Tension in Lebanon over ‘political comeback’ by Hariri brother

The sons of the slain former Lebanese Prime Minister Rafik al-Hariri, Ayman, Saad-Dedine and Bahaa, visit the car bomb site where their father was killed in Beirut, Lebanon February 19, 2005. (REUTERS)
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Updated 11 May 2020

Tension in Lebanon over ‘political comeback’ by Hariri brother

  • Future Movement leader questions Bahaa’s sudden ‘zeal for Lebanon’

BEIRUT: Allies of former Lebanese Prime Minister Saad Hariri reacted with scorn on Sunday after an apparent attempt by his elder brother Bahaa Hariri to return to the political arena.

Mustafa Alloush, a member of the political bureau of Saad’s Future Movement, told Arab News he was surprised by Bahaa’s sudden “zeal for Lebanon, from which he has been away since the assassination of his father.”
The two men’s father, former Prime Minister Rafik Hariri, died when his convoy in central Beirut was targeted by a van bomb widely attributed to Hezbollah in February 2005.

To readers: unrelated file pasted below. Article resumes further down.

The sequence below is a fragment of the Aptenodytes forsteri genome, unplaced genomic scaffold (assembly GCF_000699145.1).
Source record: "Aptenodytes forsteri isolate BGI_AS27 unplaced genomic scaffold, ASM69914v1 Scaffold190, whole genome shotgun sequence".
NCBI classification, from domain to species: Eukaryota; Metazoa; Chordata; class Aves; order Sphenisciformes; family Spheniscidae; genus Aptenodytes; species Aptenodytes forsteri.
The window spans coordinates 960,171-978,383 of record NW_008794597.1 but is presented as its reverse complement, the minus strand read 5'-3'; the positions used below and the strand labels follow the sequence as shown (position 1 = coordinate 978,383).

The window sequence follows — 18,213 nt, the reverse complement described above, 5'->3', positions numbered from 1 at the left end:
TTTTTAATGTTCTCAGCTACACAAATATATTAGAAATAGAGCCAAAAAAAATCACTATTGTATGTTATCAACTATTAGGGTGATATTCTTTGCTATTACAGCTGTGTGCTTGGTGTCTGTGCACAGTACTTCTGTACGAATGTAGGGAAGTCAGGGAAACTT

Alloush was responding to a statement by Bahaa Hariri in which he offered his support to forces calling for political change in Lebanon.
Bahaa said that after the end of the coronavirus pandemic, Lebanon would return to a corrupt and greedy system that used hollow sectarian rhetoric to “steal our country’s capabilities.”
He called for the restoration of “the dignity of the Lebanese people, which has been lost” because of a corrupt political system.
“There is no strong, responsible, honest or economically robust state to shoulder the burden of inspiring activity across the country,” he said.